Issue 15: Subverting Social Media Norms
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Issue 15: Subverting Social Media Norms

Photo by Parisian photo poet Stéphanie Pfeiffer

Last week in Paris, Instagram hosted an event called "Coeur sur Paris", which featured talks by Influencers and is accompanied by a city-wide advertising campaign for the social media application. It was billed as an effort to educate the young generation on how to 'liberate their creativity'—but also could be read as an attempt on Instagram's behalf to gain more users in France, which doesn't even rank in the top 10 of countries who have the most users (the US, of course, is number one).

It's interesting to live in an age where some advertisements in real life push our attention to a digital realm, rather than pushing a traditional product we can buy. But as the attention economy relies on social media and its user base (us!), we have the power to subvert these norms. Read on for more and our tips for a digital cleanse. 

Quell Anxiety, Be Boring on Social Media

We are all aware how comparisons are odious, and that social media can make us feel like our lives are inferior to what's presented to us through our phones. That dynamic is exactly what makes social media turn us into sitting ducks for the targets of advertisers and influencers—impulse shopping is on the rise: social media use can lead to a 40 percent increase of extra, unplanned expenses. 

One possible solution to quiet our anxiety and envy: to be boring on social media. As this WIRED article argues, "Boring Instagram and YouTube do not smell of capitalism. The accounts are more like odd art projects or Saturday morning television—#notsponsored, not screaming for your attention.” NYU marketing professor Alix Barsach thinks that by posting 'realer, more mundane' photos, our urge to keep up with the Joneses may be tamed with these everyday reality checks.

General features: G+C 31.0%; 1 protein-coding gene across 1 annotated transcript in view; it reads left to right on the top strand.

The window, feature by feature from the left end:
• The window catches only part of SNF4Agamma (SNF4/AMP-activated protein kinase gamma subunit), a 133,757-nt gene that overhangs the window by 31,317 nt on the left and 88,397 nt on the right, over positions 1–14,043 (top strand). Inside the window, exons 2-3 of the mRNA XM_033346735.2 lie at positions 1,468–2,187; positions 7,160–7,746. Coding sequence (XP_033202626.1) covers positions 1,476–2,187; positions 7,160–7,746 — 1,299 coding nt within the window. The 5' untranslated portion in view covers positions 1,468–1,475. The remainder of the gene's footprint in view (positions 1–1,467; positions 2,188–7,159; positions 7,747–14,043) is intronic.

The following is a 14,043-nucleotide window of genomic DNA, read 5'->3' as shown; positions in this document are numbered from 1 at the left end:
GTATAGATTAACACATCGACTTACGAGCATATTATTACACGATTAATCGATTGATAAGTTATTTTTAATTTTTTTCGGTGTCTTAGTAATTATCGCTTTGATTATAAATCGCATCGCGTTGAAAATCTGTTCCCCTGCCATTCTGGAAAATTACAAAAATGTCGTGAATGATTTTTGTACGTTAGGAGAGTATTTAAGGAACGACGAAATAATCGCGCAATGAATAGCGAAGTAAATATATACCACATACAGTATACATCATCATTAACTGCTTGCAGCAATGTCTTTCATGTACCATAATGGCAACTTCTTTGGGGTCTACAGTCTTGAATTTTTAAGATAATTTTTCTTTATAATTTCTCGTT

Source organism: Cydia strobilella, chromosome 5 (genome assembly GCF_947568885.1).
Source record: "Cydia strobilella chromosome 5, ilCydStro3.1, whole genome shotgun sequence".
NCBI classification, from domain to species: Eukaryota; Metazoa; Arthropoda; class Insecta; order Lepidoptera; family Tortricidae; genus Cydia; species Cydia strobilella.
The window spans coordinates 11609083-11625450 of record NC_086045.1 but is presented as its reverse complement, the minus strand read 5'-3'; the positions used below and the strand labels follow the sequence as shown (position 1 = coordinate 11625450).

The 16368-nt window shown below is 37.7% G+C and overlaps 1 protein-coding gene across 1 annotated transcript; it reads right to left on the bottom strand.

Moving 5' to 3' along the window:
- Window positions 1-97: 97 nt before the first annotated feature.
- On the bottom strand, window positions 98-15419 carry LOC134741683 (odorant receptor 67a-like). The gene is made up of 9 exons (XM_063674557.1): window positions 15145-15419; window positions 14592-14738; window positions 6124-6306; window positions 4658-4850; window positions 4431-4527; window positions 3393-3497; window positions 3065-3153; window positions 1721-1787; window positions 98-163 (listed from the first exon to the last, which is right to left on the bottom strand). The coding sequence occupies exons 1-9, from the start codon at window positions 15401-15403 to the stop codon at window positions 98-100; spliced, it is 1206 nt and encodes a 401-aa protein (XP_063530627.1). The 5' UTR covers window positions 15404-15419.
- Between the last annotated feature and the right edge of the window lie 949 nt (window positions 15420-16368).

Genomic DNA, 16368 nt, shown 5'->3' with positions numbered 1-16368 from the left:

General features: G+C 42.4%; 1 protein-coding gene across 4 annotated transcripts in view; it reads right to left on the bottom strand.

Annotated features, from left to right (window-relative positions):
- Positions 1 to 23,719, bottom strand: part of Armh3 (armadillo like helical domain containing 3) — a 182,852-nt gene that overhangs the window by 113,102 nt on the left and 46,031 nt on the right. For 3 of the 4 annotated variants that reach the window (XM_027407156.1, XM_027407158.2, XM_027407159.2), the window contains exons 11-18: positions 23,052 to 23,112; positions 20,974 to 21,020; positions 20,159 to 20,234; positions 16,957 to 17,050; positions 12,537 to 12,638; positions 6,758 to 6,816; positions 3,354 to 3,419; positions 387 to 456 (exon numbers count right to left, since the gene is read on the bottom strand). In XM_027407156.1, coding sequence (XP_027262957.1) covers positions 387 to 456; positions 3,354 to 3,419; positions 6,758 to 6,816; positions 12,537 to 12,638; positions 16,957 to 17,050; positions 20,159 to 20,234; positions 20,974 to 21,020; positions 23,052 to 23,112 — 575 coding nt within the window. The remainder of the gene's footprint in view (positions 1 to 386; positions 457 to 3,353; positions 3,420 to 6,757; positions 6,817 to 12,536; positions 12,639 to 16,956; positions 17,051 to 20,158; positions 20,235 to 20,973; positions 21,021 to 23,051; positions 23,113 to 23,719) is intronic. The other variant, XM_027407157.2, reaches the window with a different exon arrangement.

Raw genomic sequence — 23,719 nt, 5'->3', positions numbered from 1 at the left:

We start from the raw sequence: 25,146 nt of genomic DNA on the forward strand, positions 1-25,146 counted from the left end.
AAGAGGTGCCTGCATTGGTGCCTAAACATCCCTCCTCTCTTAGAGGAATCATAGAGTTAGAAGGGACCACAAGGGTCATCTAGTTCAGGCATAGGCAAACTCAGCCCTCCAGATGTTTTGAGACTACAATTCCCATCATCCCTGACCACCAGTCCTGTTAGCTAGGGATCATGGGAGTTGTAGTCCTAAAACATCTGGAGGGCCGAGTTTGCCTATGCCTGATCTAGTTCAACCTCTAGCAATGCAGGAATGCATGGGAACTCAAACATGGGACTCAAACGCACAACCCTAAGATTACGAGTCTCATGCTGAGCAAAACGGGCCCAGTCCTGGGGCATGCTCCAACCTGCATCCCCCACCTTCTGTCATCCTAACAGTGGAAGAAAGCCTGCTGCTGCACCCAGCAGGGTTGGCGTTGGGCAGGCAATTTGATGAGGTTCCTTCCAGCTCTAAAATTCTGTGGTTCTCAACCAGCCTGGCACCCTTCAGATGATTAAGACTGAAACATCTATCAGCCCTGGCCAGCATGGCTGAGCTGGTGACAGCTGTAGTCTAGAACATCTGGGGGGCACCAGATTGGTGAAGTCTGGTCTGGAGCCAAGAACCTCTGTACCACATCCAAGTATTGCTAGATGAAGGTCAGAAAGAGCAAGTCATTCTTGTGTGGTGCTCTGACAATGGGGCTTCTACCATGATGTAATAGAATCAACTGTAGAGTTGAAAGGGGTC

IRL Prompt: Social Media Cleanse

This week's prompt: do a social media audit and cleanse. Here's our very own IRL guide:
  • Monitor your screen time for a week: how do you compare to the average of 2 hours and 22 minutes on social media a day?
  • Unfollow accounts that don't inspire you: like with anything, there's junk content that makes you feel bad and accounts filled with inspiration. Declutter your feed with anything that you could live without.
  • Delete your extraneous social apps, even for just 24 hours. Or turn on airplane mode. Marvel at how free time will magically appear.
  • For longer detoxes, announce them on your profile. Take a full Facebook Sabbatical. If your main fear is missing out on messages, just update your profile to say that you're currently unplugging and add your email. This way you can make sure you don't miss anything important and perhaps even inspire someone else to sign off for a bit.

Thank you for reading this week's issue of The Slow Scroll! We want to hear what you think: your thoughts on social media, IRL events like Perchance, or anything else. Just email us your thoughts and we'd be happy to feature in upcoming issues. 
Send this to a friend who needs to slow down. Then grab a cup of coffee with them.

Why ‘The Slow Scroll’?

Social Isolation is Killing Us. Tech companies are failing us. And we’re all hopelessly addicted to our screens.

Living IRL has never been more important.

That’s why we created The Slow Scroll, a weekly newsletter by IRL Labs, sent directly to your inbox (oh the irony). The Slow Scroll curates the latest and most inspiring content and resources, empowering readers to untether and live slowly.

Brought to you by...

Ivan Cash, Editor-in-Chief
Cyrena Lee, Editor and Lead Writer
Erin Ellis, Illustrator

Emily Lin, Producer

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